Having paid the initial deposit of £1,600, they now have to pay the remaining £6,600 cost of their trip next week.
The family, from Walton-on-Thames in Surrey, recently looked at moving the holiday to next August but were quoted an extra £1,700 to shift the date.
Mr Bax, a father of three, told Sky News: “It looks like the only thing we can really do is pay the full amount and either hope that we get the holiday or we can get a full refund.
“It’s a really tricky dilemma.”
The 46-year-old added: “It’s a bit like in order to avoid losing £1,600, I’ve got to hand over £6,000 of my own money.
“It’s disappointing for the children as well, they were looking forward to it.
“It would have been good to have something to look forward to with the lockdown situation.”
A Tui spokesperson told Sky News: “Our holidays departing after 12 June 2020 are currently due to operate as planned, so we ask all customers to make their balance payments as normal.
“We appreciate that customers may be feeling apprehensive about paying their final balance, so we’d like to reassure them that all of our package holidays are ATOL protected, so they can pay the balance with confidence.
“And, should their holiday be cancelled at a later date, they will have the option to receive a refund credit or cash refund.
“We have extended our flexible amends programme so customers with bookings between 12 June and 11 July can amend to another date for free.
“We’re continually reviewing and updating our cancellation and amend policies in line with government guidelines.”
Can I get a refund for the flights that I have booked?
If the airline is based in the UK or EU, or you are flying from a UK or EU airport, they have to offer you the option of a refund or being rerouted if they cancel your flight.
It does not matter what the reason for the cancellation is, or how far in advance it happens.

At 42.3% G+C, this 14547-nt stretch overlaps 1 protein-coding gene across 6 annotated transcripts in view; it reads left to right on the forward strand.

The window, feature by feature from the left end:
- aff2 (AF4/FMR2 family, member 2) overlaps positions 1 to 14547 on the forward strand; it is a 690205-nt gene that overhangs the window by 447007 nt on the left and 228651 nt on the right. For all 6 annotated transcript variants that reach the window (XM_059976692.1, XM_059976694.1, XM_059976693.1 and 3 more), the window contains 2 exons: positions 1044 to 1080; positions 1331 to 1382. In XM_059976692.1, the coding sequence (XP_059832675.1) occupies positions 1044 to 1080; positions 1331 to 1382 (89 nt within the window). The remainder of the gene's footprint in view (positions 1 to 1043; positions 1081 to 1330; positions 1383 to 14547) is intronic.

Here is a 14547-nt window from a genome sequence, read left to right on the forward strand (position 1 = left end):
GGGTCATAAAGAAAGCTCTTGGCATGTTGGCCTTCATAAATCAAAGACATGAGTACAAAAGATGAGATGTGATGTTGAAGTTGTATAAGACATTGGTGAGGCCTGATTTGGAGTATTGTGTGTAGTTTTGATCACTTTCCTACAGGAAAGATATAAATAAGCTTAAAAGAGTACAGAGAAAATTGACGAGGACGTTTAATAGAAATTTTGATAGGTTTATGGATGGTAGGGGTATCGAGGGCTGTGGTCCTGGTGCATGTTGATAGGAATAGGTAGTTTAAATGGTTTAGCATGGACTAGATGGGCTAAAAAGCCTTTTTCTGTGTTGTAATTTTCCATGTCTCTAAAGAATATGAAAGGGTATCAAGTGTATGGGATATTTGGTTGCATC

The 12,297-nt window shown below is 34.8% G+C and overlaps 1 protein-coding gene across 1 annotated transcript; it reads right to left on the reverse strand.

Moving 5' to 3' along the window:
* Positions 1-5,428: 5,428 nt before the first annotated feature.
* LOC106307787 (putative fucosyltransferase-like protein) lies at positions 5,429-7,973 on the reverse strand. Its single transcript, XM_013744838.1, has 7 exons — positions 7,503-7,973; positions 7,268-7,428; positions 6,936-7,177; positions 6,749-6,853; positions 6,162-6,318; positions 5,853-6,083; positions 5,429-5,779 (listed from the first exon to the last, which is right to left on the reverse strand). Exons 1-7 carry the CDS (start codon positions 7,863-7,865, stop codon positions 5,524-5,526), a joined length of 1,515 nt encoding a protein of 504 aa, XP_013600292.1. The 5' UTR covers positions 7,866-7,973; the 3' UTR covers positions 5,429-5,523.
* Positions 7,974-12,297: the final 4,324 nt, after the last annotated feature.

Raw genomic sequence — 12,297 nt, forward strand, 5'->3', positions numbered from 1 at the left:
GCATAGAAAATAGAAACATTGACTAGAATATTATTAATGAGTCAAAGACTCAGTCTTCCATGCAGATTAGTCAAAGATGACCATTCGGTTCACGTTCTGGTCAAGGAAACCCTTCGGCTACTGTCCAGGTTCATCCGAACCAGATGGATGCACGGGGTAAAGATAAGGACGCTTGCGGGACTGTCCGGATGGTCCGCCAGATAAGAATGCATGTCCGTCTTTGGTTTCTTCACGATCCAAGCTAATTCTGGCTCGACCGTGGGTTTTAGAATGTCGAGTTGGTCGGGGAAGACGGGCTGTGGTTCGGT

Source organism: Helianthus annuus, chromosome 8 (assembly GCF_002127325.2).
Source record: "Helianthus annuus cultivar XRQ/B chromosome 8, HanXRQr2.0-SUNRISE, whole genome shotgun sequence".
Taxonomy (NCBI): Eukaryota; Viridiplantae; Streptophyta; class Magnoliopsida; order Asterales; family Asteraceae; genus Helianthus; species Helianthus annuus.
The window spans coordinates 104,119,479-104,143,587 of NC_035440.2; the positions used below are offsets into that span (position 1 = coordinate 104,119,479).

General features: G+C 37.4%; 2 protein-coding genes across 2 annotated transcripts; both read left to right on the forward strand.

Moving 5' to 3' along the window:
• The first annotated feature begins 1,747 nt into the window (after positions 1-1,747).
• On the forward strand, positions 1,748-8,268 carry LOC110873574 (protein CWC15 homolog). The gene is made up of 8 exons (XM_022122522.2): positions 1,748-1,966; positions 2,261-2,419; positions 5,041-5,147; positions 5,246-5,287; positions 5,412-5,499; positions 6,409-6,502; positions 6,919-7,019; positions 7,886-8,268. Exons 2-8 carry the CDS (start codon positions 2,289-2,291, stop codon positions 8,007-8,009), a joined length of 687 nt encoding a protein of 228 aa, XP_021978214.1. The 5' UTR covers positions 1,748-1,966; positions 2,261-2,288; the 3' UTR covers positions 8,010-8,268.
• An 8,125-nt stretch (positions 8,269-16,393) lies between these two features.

The refund has to be processed within seven days.
Outside of the EU, the picture is less clear. It will depend on the airline you have booked with or the terms and conditions of your travel agent.
Are all airlines offering refunds for cancelled flights?
The picture is mixed.
Which? reports that some are making it difficult to claim, with many people struggling to get through on the phone or online, while others are refusing refunds altogether.
Many are offering vouchers for future travel.
People are advised to keep trying or claim through your credit or debit card provider.
My flight hasn’t been cancelled, what should I do?
You could wait and see what your airline does, they may opt to cancel further flights as the lockdown and FCO advice remains in force.
If that happens, you can claim a refund.
Or you can rebook it for a later date if that is workable.
However, there is no guarantee that the situation with COVID-19 will have markedly changed.
What’s the situation with hotels?
It is worth checking with the hotel to see what their situation is, as it will vary from chain to chain, Which? says.
Some will have introduced new cancellation and rebooking policies because of the coronavirus.
I’ve booked a ferry trip this summer, what should I do?
If your ferry service gets cancelled, the firm is required to offer you either an alternative journey or a full refund, Which? says.
But like with many other travel companies, some operators are issuing credit notices instead.
“For journeys in late June and beyond, hold off on cancelling or amending your booking for now, as the official advice may change closer to the time of your booking,” Which? advice adds.
Is my cruise still going ahead?
Probably, Which? says.
If you are not comfortable with going, you can ask for a refund, but there is no guarantee you will get one.
Some companies will let you postpone the voyage for anywhere up to two years.
If you want a refund, the advisable course of action is to wait and see, but make sure you know what your rights are if the cruise is cancelled.
These can vary depending on how you booked the cruise, Which? notes.